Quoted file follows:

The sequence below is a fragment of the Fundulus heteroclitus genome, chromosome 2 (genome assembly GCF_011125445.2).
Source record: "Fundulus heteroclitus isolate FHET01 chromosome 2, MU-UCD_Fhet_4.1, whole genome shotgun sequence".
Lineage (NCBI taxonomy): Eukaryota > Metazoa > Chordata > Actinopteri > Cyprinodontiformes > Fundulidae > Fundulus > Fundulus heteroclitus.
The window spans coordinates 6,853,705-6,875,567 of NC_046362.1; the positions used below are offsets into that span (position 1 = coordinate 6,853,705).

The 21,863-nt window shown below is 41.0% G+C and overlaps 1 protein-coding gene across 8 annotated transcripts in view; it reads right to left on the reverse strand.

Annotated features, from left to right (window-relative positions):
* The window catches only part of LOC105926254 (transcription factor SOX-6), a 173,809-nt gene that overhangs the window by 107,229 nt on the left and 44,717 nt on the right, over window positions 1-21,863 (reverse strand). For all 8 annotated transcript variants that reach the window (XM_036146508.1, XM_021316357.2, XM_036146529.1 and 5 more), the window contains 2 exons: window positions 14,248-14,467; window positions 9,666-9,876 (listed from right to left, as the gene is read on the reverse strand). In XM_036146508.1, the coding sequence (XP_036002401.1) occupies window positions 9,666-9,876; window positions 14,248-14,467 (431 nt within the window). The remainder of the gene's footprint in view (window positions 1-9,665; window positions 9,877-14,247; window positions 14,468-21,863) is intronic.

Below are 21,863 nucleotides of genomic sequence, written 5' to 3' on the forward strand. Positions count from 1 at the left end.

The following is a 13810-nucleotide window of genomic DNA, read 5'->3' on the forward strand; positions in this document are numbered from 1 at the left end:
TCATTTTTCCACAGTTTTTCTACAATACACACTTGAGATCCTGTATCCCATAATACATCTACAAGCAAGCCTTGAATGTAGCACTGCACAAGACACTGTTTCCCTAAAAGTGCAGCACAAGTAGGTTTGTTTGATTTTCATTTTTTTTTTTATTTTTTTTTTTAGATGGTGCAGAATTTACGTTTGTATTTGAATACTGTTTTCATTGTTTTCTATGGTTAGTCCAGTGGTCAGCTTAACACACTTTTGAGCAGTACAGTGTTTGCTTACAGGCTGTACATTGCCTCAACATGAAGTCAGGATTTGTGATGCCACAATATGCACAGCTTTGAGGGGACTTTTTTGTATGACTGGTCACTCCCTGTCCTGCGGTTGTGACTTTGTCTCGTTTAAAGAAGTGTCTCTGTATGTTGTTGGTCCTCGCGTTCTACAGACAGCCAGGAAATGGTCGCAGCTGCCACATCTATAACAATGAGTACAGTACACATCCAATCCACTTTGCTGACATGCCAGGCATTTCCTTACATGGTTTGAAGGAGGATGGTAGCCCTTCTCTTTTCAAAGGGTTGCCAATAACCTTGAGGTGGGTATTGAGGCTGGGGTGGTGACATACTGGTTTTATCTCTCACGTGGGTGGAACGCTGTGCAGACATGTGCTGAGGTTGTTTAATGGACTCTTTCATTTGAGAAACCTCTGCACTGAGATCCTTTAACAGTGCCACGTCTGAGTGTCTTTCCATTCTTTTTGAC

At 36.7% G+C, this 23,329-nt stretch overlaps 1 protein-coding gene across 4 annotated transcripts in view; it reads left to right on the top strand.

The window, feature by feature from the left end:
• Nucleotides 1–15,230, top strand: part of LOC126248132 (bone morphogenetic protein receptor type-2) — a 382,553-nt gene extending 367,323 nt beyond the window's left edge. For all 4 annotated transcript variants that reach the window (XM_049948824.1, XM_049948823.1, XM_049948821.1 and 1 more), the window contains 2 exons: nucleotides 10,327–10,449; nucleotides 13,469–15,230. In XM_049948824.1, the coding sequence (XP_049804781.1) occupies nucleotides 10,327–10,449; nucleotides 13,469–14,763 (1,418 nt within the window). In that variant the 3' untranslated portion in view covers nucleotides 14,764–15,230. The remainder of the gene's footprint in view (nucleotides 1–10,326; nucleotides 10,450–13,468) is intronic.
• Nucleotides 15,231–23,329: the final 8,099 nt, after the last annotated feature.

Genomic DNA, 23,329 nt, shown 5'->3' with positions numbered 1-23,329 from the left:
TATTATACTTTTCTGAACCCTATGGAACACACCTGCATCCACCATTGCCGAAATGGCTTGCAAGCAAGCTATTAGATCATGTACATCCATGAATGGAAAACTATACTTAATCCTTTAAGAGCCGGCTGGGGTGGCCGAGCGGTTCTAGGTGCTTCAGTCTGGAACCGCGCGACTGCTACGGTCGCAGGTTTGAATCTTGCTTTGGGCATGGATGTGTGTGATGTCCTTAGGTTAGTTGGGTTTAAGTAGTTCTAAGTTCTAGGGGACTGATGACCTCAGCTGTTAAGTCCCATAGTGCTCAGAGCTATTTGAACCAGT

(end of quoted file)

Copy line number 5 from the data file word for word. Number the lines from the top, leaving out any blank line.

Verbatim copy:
The 21,863-nt window shown below is 41.0% G+C and overlaps 1 protein-coding gene across 8 annotated transcripts in view; it reads right to left on the reverse strand.